The content-rich presentation of the Tesla Giga Berlin plant in Grünheide near Berlin was closely followed not only by EV enthusiasts or the media, but by basically the entire automotive industry.
Here we can listen to Munro Live’s Sandy Munro and Cory Steuben review what Tesla has shown in the plant that is expected to start production as early as next month.
Munro Live’s team appears amazed by Tesla’s approach and considers the direction is right. First of all, the move to large megacastings for the front and rear part of the car will massively simplify and accelerate the production. The plant should be easily able to produce half a million cars, according to Sandy Munro – a new car body will be able every 45 seconds.
Another thing is the switch to the structural battery packs (with 4680-type cells), which should bring a positive effect in many areas – efficiency/range, production and cost. However, the initial production might still rely on the 2170-type cells, imported from China (a lot depends on when the 4680-type will be ready for prime time in volume).
A funny thing is that Sandy Munro notes the lack of interest in new manufacturing approaches among OEMs 20 years ago, when he personally proposed megacastings for conventional cars.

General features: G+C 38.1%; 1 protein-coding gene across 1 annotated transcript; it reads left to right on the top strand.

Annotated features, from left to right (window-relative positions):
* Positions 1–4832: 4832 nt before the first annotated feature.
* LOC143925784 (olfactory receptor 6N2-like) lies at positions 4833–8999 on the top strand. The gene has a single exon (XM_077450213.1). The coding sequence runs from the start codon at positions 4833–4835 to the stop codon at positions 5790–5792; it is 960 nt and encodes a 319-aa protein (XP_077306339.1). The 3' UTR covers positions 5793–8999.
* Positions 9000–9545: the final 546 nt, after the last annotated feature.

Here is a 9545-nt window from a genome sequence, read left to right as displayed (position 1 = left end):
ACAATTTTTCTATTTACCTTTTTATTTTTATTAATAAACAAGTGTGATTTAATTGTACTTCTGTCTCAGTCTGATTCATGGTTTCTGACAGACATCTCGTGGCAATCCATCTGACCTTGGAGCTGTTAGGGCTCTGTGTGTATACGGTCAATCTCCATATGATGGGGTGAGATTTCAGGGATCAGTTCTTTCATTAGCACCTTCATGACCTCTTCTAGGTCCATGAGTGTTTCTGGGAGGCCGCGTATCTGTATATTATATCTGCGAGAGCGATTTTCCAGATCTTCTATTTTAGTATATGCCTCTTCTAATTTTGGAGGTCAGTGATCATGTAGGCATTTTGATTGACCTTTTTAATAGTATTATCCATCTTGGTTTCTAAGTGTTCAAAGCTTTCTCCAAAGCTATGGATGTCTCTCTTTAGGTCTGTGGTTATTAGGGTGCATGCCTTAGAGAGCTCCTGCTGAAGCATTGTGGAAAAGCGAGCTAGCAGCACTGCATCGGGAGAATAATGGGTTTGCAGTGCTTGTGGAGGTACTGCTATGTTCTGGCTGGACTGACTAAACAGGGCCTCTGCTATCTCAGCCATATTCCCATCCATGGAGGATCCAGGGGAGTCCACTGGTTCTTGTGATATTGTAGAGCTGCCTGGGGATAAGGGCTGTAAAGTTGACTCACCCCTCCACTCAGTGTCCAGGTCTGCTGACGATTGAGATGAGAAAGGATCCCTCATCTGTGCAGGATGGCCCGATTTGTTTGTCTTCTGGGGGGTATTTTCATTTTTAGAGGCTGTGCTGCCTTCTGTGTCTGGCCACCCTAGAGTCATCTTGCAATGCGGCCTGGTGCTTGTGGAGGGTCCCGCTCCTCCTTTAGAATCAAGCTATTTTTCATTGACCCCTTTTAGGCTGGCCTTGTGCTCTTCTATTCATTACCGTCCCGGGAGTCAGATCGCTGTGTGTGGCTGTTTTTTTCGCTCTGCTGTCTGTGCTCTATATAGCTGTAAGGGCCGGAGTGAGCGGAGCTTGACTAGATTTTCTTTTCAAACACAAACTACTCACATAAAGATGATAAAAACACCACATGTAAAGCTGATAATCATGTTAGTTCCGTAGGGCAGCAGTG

And this raises a major question, whether the established manufacturers felt too confident and were operating in too fossilized structures? In the recent years, we saw the introduction of the first dedicated all-electric platforms (finally), envisioned for volume production, but it might be “too little, too late.” because they have to compete with the Tesla of tomorrow, not the Tesla of yesterday.
Munro Live’s conclusion is that Volkswagen (and others) are in big trouble, “they believed the wrong people.”
Just within the last several days we have read that the Volkswagen Group might be forced to cut 30,000 jobs if the transition to EVs takes too long.
“Volkswagen’s CEO Herbert Diess told a supervisory board meeting in September that the company could lose 30,000 jobs if it transitioned too slowly to electric vehicles (EVs), two sources with knowledge of the matter told Reuters on Wednesday.”
According to the reports, Tesla is setting new standards for EV productivity. Volkswagen Group’s management is reportedly terrified that Tesla is expected to require just 10 hours to produce a Model 3/Y, while the Volkswagen ID.3 based on the new MEB-platform requires 30 hours (according to Automotive News).